“The United States began this process with a policy of prevention, and now it has been winnowed down to a loose framework to contain Iran’s ambition. To date, the sanctions we have imposed on Iran are clearly working. The Iranian economy has been severely damaged due to their government’s reckless pursuit of nuclear weapons. But absent any final agreement, nothing involving Iran’s nuclear threat to our country has changed.
“Congress must have a role in any final agreement and I will continue to support legislative proposals to achieve that.”

Continuing the Regulation Rewind

Nebraskans are already wary of the red tape flowing from Washington. As the list of federal regulations under the Obama administration continues to grow, many people are concerned about the impacts these bureaucratic obstacles are having on their lives and livelihoods.  
Throughout the Third District, I hear strong opposition to the Waters of the United States rule, or WOTUS. The Environmental Protection Agency’s (EPA) proposed changes to the definition of WOTUS would expand federal jurisdiction to include nearly all bodies of water, from ditches to prairie potholes. This would place a massive regulatory burden on our nation’s farmers.
Last year, Congress passed and implemented language which blocked WOTUS implementation for agriculture. However, much work still needs to be done. I recently sent a letter to the House Appropriations Committee asking them to include language in upcoming funding legislation to prohibit appropriating funds for WOTUS.
Earlier this year, the Bureau of Alcohol, Tobacco, Firearms and Explosives (ATF) proposed a ban on M855 ammunition. Many Nebraskans contacted me with deep concerns about this unilateral action by the administration. Thankfully, the potential Second Amendment infringement was stopped in its tracks when tens of thousands of Americans, as well as Congress, made their opposition known.   
The Internal Revenue Service (IRS) is also making Nebraskans uneasy with its track record of using regulations to limit First Amendment rights. The congressional investigation into the IRS’s actions is ongoing. Meanwhile, the Ways and Means Committee passed seven bills last week to cut through red tape at the IRS with needed reforms, such as making political targeting a fireable offense and ensuring private citizens whose information is illegally leaked by IRS employees can be updated on the investigation. 
Though we are making strides on these issues, the list of regulations keeps growing. I launched Regulation Rewind last year to fight back against the overreach of the federal government, and I am continuing this initiative in 2015. With your help, we can identify and find solutions to unnecessary federal regulations which hurt economic growth, limit opportunities for rural Americans, are inconsistent with the law, or are unfair.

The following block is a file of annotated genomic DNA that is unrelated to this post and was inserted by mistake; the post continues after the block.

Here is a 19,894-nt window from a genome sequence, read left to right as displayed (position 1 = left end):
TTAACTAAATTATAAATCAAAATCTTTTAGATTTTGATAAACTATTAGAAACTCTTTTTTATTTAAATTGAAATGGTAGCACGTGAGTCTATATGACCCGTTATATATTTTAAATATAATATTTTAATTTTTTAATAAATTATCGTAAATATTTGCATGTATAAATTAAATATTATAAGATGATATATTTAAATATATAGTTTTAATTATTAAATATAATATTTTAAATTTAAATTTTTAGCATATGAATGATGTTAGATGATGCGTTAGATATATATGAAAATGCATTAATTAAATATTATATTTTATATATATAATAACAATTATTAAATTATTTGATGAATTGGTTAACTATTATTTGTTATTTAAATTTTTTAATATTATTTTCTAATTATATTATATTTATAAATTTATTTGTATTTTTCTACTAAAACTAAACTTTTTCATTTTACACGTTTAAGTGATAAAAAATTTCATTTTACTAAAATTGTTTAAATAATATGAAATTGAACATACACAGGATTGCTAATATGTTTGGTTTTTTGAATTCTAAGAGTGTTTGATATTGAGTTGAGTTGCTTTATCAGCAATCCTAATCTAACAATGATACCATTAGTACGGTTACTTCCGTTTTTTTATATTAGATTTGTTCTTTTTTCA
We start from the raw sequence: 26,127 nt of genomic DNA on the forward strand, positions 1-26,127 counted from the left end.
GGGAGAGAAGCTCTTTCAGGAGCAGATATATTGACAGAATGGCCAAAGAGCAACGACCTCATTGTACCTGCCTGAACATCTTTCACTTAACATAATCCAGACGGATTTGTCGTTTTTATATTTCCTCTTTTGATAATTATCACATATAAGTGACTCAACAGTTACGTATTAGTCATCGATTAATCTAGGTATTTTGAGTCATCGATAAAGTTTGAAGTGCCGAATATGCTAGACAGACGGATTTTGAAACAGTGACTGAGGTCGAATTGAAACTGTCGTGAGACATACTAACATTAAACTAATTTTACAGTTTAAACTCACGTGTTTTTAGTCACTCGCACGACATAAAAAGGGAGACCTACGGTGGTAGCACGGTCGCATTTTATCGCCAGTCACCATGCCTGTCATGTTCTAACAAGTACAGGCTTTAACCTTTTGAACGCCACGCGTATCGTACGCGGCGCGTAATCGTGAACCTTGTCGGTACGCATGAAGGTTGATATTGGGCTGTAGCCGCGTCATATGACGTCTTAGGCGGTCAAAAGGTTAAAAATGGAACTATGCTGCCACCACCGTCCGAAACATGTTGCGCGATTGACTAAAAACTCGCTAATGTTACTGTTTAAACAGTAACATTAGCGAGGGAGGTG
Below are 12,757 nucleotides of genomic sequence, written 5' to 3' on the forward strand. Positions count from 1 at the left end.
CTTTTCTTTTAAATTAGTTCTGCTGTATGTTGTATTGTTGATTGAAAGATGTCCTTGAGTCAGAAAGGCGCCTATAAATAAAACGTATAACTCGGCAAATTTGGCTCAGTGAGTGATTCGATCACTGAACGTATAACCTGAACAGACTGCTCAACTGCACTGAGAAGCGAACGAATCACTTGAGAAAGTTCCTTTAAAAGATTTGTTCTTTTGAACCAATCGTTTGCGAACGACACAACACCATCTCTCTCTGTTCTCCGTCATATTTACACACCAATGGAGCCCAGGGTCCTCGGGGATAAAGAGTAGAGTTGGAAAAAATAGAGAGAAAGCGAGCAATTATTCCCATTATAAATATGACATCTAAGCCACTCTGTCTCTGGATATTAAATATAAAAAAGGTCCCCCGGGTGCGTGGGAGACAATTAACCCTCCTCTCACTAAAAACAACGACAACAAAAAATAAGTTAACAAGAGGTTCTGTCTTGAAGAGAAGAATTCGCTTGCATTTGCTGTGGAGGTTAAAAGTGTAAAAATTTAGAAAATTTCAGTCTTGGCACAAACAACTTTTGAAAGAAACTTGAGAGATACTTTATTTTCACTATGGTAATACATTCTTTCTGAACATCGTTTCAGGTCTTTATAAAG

We had a number of successes in Regulation Rewind’s first year. For example, many Nebraskans contacted me when the Occupational Safety and Health Administration (OSHA) stated its intent to regulate small farms, even though this is specifically prohibited by law. In response, I helped organize a coalition of more than 80 Members of Congress from both parties to write the Department of Labor opposing the regulation of small farms and challenging the department’s authority. The department quickly changed course and rescinded its proposal.
After hearing directly from health care professionals in the Third District about arbitrary regulations impacting Critical Access Hospitals, I also introduced two bills to ensure access to quality health care for rural Americans. The Critical Access Hospital Relief Act and the Rural Health Care Provider Relief Act have been referred to the Ways and Means Committee, on which I serve, and are garnering bipartisan support. Congress successfully blocked one regulation regarding physician supervision last year, and I have reintroduced these bills in the new Congress.
This year, we must continue our fight against an out-of-control bureaucracy. Please visit my website at to see an updated list of our efforts and to contact me with your examples. Thank you for partnering with me to stand against government overreach and reduce the regulatory burden on Nebraskans.

Wednesday, April 1, 2015

April Birthdays

April 2 Terri Golter
April 2 Ron Lampman
April 3 Mark Kumke
April 3 Dick Schmidt, Jr.
April 4 Christa Alber
April 4 Terry Jordening
April 4 Lori Toepher
April 4 Jan Wells
April 4 Nina Colburn
April 4 Shalene Medina
April 4 Wanda Wright
April 5 Patty Uden
April 6 Jordan Mack
April 7 Pat Kort
April 8 Penny Witte
April 10 Kristen Ostdiek
April 11 Deb VanBoening
April 11 Jesse Alber
April 11 Clair Duval
April 13 Ruth Elaine Goodrich
April 14, Jennifer Gaede
April 15 Jill Coffey
April 15 Rodney J. Buss
April 15 Ken Skarin
April 15 Wayne Strasberg
April 18 Judy Grandstaff
April 23 Tami Kort
April 23 James W. Mackin
April 24 Peggy Meyer
April 24 Colleen Karmazin
April 24 Kristin Rose Kohmetscher
April 25 Cody Bland
April 26 Lamira Karsting
April 26 Marah Leigh Jensen
April 28 Charlene Feeley
April 29 Larry Gianokas
April 29 Marvin Harrifeld
April 29 Gary Stertz
April 29 Kevin Toepher
April 29 Beverly A. Meyer
April 30 LaMar VanBoening
April 30 Dick Schmidt, Sr.